Irish photographer Andrew McConnell was in the Haitian capital, Port-au-Prince, for an assignment about education when forecasters started to track a powerful hurricane forming off of the coast of the Caribbean island. Colleagues he was with decided to leave—they were already due to fly out—but he opted to stay.
“I just perceived it could be a huge disaster and it would need to be documented,” McConnell, who is based in Beirut, tells TIME. “I felt that I couldn’t really leave because this is what I do.”
A hurricane was the last thing the island needed. It never fully recovered from the devastating earthquake in 2010 and has continued to suffer from a cholera outbreak tied to infected United Nations peacekeepers and claims of political corruption. And yet, on Oct. 4, a deadly mix of rain and powerful wind tore into Haiti’s southwestern tip at a strength not seen there in more than 50 years, killing more than 1,000 people. In the capital, he says, “the roads turned to rivers.”
The day after the storm, he left Port-au-Prince with a local man he had been working with; they headed as far west as they could in a car. He also traveled with an Iranian photographer based in Haiti, Bahare Khodabande, who he called a huge help in navigating the region. Forty miles from the capital, and having seen intensifying signs of destruction along the way—homes were flattened and crops were destroyed—a bridge that had collapsed stood in the way between them and the worst of the storm’s wrath.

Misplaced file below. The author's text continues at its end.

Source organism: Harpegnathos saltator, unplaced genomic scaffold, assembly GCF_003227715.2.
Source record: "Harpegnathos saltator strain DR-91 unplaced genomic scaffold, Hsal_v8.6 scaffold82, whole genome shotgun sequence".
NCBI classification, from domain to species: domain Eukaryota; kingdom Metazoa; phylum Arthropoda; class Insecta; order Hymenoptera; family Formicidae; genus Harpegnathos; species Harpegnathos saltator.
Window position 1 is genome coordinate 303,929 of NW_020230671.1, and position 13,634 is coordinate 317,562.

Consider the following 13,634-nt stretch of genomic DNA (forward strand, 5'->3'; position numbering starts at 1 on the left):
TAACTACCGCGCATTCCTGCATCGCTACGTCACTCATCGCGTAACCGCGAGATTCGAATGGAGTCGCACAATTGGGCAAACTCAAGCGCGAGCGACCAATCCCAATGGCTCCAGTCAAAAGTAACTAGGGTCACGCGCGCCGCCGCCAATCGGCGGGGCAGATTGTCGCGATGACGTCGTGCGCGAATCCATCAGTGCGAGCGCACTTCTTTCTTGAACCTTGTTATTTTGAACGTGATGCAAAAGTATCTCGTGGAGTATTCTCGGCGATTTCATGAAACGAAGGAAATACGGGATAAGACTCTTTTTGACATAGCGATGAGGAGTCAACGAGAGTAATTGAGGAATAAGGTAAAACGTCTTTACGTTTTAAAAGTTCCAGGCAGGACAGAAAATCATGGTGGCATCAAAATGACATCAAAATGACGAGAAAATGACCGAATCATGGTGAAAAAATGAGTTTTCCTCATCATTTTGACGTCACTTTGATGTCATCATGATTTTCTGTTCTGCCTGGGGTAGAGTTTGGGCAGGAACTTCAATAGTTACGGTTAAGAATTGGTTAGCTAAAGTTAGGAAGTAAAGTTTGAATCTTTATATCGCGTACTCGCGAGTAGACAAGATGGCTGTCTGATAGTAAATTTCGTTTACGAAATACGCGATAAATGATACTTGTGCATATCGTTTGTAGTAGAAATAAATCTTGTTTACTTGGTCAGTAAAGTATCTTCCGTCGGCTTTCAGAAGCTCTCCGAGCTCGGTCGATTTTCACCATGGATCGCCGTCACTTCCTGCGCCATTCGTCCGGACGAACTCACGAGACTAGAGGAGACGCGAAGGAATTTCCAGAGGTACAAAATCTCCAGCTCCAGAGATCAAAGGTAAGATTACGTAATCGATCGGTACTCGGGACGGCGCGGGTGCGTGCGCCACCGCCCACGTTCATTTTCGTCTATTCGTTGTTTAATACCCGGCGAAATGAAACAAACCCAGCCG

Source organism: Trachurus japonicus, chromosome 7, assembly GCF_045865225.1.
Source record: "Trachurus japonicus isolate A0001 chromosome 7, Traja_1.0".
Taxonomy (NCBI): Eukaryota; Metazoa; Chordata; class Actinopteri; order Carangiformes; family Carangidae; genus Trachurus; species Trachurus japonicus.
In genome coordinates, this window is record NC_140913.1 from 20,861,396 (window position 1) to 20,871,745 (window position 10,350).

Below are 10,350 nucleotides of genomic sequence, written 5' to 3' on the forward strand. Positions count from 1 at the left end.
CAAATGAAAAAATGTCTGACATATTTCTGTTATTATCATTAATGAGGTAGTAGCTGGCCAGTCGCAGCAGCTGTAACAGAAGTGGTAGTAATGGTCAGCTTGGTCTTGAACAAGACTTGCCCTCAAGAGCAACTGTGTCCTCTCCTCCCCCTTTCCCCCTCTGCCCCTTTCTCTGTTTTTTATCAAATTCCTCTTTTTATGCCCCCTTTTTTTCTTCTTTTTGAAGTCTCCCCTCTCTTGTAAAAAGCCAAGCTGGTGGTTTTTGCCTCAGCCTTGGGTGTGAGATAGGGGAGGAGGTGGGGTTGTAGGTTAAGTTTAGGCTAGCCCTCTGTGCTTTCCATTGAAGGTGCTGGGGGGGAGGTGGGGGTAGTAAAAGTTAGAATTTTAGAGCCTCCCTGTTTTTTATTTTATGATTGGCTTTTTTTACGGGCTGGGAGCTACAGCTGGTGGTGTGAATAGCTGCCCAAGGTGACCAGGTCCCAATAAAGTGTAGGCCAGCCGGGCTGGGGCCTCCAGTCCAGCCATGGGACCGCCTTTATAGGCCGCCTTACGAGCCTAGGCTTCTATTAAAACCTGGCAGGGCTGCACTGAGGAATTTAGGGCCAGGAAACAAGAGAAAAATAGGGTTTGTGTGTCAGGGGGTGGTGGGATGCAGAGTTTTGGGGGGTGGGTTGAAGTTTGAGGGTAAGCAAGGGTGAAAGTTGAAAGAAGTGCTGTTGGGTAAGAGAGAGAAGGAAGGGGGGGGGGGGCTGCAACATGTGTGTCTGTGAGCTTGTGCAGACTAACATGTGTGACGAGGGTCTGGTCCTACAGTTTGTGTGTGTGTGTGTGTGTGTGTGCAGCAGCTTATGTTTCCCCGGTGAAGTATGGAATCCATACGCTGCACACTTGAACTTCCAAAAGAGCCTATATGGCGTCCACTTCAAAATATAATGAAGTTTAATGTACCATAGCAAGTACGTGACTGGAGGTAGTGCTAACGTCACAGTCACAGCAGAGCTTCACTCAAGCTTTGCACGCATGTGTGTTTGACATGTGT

A day later, the river had gone down enough that the crossing was passable, so they continued south to Les Cayes. With the city serving as his base for the next week, he went out each day as far as he could. “Each day as I move a few more miles down the road, it just becomes more and more severe,” he recalls.
He reached Roche-a-Bateau, among the hardest-hit areas. With another bridge down, he took a road up into the mountains, where he saw homes gutted with their belongings strewn all around. “It’s like something from a movie,” he says. “Everything is broken and scattered for as far as the eye can see.”
At one point, he stopped the car and approached a young girl who was standing on the ledge of where the doorstep of her home had been, looking out at the landscape. Her grandmother was nearby doing the same thing as a man in the background rummaged through a chest of drawers. “They all just seemed in a bit of a daze,” he says. “It was just visually so powerful because the frame of the house was still there, so you could see the outline, but everything else is gone.”
McConnell speaks limited French but said bonjour and apologized for their current situation, adding that he hoped for a speedy recovery. The woman showed him what was left of her home, the contents of which were displayed over what had been their garden. The family was “incredibly friendly,” he says. “For all the sadness and destruction I’ve seen, the spirit of the Haitians is still very strong—and to be greeted with a welcome and a smile in the middle of this, when you least expect it, is really something I’ll never forget.”
Later, heading back to Port-au-Prince, he thought about the little village. “It must have been such an idyllic place to live,” he says. “The front of the house looks over the sea and the back of the house looks out to the mountains. Before this happened, it must have been a paradise, and I hope it will be for them again.”
Andrew McConnell is a photographer based in Beirut and represented by Panos. Follow him on Instagram @andrewmcconnellphoto.
Andrew Katz is TIME’s International Multimedia Editor. Follow him on Twitter @katz.
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